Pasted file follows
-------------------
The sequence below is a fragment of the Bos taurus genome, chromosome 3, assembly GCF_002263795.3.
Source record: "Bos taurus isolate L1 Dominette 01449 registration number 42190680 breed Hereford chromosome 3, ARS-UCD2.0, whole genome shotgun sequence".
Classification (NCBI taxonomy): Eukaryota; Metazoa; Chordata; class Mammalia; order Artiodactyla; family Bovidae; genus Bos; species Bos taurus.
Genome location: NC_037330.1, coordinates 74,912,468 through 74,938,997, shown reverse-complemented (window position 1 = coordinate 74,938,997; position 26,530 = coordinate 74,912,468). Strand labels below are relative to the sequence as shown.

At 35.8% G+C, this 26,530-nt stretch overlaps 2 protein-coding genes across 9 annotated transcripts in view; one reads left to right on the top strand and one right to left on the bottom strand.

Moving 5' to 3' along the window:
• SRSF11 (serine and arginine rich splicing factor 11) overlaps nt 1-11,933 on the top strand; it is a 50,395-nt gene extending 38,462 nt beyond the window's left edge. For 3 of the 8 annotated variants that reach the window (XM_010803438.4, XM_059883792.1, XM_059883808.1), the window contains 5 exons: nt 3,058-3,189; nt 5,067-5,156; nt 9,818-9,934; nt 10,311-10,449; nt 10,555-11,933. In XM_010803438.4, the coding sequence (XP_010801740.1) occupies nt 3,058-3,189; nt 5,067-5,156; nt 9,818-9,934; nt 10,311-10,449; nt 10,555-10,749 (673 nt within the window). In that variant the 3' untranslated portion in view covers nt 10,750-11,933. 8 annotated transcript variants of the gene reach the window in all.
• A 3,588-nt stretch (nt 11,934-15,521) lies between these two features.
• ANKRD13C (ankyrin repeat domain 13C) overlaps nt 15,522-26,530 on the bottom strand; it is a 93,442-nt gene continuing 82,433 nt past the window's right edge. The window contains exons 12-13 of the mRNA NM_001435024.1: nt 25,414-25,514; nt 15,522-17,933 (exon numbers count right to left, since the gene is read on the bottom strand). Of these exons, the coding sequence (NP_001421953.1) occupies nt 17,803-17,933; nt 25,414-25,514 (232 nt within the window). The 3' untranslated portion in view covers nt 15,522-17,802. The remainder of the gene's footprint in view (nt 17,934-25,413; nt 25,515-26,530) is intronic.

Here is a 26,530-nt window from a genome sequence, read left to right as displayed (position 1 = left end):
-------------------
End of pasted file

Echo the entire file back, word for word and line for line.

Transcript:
The sequence below is a fragment of the Bos taurus genome, chromosome 3, assembly GCF_002263795.3.
Source record: "Bos taurus isolate L1 Dominette 01449 registration number 42190680 breed Hereford chromosome 3, ARS-UCD2.0, whole genome shotgun sequence".
Classification (NCBI taxonomy): Eukaryota; Metazoa; Chordata; class Mammalia; order Artiodactyla; family Bovidae; genus Bos; species Bos taurus.
Genome location: NC_037330.1, coordinates 74,912,468 through 74,938,997, shown reverse-complemented (window position 1 = coordinate 74,938,997; position 26,530 = coordinate 74,912,468). Strand labels below are relative to the sequence as shown.

At 35.8% G+C, this 26,530-nt stretch overlaps 2 protein-coding genes across 9 annotated transcripts in view; one reads left to right on the top strand and one right to left on the bottom strand.

Moving 5' to 3' along the window:
• SRSF11 (serine and arginine rich splicing factor 11) overlaps nt 1-11,933 on the top strand; it is a 50,395-nt gene extending 38,462 nt beyond the window's left edge. For 3 of the 8 annotated variants that reach the window (XM_010803438.4, XM_059883792.1, XM_059883808.1), the window contains 5 exons: nt 3,058-3,189; nt 5,067-5,156; nt 9,818-9,934; nt 10,311-10,449; nt 10,555-11,933. In XM_010803438.4, the coding sequence (XP_010801740.1) occupies nt 3,058-3,189; nt 5,067-5,156; nt 9,818-9,934; nt 10,311-10,449; nt 10,555-10,749 (673 nt within the window). In that variant the 3' untranslated portion in view covers nt 10,750-11,933. 8 annotated transcript variants of the gene reach the window in all.
• A 3,588-nt stretch (nt 11,934-15,521) lies between these two features.
• ANKRD13C (ankyrin repeat domain 13C) overlaps nt 15,522-26,530 on the bottom strand; it is a 93,442-nt gene continuing 82,433 nt past the window's right edge. The window contains exons 12-13 of the mRNA NM_001435024.1: nt 25,414-25,514; nt 15,522-17,933 (exon numbers count right to left, since the gene is read on the bottom strand). Of these exons, the coding sequence (NP_001421953.1) occupies nt 17,803-17,933; nt 25,414-25,514 (232 nt within the window). The 3' untranslated portion in view covers nt 15,522-17,802. The remainder of the gene's footprint in view (nt 17,934-25,413; nt 25,515-26,530) is intronic.

Here is a 26,530-nt window from a genome sequence, read left to right as displayed (position 1 = left end):